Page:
But even if rationing energy usage was limited to Germany – which is currently at stage two of a three-stage emergency gas-rationing plan – this would have severe repercussions for the rest of the Eurozone given the close trade linkages: Germany accounts for 17.1% of the other 18 Eurozone countries’ goods exports, as well as 16.1% of their goods imports. Meanwhile, the UK is less exposed, importing both less gas from Russia and having below-average trade links with Germany – 9.2% of exports and 11.3% of total goods imports.
Even less at risk in both regards is the United States. Indeed, generating sufficient gas to meet all its domestic needs, and with the added incentive to extract more given the rocketing price, the terms of trade surge for gas may even be a net plus for the country. But that needs to be set against losses in households’ real purchasing power from higher inflation and higher interest rates, and against the negative impact of weaker world demand, which are likely to dominate. In summary, a negative impact on global GDP is likely – at the epicentre of which we see the Eurozone, followed by the UK and then the US.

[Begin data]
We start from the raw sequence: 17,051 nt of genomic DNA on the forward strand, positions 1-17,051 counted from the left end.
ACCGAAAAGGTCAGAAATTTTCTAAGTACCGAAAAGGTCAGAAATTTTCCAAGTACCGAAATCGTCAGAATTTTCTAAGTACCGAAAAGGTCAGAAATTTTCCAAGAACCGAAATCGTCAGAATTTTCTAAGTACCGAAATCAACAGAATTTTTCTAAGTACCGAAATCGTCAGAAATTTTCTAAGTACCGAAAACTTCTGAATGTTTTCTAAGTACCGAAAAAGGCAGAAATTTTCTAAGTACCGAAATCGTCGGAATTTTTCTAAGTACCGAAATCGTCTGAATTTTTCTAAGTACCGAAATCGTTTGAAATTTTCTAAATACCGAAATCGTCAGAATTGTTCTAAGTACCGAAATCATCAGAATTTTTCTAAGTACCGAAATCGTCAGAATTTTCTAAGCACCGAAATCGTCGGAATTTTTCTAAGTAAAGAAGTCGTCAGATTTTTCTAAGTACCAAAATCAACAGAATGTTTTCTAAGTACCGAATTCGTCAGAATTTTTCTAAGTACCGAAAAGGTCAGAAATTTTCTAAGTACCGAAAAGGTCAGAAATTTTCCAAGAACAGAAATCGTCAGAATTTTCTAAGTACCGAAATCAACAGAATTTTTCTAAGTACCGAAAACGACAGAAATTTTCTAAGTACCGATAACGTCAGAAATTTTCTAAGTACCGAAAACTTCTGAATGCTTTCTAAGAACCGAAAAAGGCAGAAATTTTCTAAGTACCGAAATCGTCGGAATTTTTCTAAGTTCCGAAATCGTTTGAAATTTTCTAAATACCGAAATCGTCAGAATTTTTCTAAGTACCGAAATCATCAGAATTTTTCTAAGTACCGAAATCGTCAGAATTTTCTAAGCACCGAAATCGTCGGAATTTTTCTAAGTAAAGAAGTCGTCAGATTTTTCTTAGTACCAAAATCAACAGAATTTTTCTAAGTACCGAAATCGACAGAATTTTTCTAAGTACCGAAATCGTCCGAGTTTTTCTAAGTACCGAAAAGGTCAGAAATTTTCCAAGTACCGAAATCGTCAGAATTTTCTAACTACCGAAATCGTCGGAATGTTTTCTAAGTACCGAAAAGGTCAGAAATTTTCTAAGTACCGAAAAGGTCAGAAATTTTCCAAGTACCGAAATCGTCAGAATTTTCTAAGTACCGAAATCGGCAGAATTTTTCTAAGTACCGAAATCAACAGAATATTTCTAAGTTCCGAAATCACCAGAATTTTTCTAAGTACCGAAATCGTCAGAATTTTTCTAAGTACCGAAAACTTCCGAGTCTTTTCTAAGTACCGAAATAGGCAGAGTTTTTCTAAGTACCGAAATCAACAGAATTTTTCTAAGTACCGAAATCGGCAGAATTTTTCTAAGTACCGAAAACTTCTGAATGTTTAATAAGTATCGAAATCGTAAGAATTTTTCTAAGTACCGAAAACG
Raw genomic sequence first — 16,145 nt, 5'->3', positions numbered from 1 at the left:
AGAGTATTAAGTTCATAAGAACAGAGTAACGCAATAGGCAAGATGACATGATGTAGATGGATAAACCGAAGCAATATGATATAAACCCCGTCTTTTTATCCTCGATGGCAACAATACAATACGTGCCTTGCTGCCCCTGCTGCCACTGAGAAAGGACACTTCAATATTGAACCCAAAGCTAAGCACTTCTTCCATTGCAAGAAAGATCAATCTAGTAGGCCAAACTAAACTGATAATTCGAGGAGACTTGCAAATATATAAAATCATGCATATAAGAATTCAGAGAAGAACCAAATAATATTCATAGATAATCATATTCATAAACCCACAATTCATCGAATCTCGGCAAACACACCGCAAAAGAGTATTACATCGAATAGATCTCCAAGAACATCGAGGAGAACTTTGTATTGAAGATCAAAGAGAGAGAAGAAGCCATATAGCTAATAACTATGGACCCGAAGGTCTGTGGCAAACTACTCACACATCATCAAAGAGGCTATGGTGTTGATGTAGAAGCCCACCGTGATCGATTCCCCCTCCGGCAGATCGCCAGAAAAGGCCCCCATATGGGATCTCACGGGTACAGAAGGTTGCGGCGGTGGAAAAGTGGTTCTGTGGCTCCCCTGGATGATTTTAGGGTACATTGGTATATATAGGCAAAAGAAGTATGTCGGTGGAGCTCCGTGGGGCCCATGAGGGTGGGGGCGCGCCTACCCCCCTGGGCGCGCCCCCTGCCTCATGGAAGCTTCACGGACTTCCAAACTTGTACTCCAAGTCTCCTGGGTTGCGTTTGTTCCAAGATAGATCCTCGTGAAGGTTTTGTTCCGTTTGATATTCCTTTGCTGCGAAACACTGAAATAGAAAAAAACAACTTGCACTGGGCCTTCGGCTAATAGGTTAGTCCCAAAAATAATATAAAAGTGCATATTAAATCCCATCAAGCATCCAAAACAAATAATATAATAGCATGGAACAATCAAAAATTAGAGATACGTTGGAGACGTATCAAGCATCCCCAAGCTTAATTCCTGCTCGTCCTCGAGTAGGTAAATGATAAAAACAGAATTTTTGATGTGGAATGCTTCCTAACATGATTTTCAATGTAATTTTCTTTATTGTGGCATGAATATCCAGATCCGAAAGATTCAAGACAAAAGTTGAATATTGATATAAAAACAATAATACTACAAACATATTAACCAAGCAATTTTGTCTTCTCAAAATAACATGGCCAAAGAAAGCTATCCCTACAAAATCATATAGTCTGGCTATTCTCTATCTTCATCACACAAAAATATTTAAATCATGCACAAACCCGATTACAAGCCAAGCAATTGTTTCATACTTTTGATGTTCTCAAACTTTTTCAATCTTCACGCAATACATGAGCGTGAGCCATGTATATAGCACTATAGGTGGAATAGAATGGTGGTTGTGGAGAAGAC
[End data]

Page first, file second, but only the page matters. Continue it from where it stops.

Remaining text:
Of course rationing has a direct impact on GDP, as restrictions on inputs inevitably mean less output being produced. Markets are likely to push energy prices up even further in this scenario, making the limited gas that is available from storage and through imports more expensive still. The high price will, by discouraging the use of energy, have further indirect negative impacts on output, above and beyond the rationing itself – and also for countries not subject to rationing themselves. In other words, rationing may be local but falling energy demand will be global, owing to market forces.
The end result, in our projections, is a 50% rise in gas prices at the European consumer level.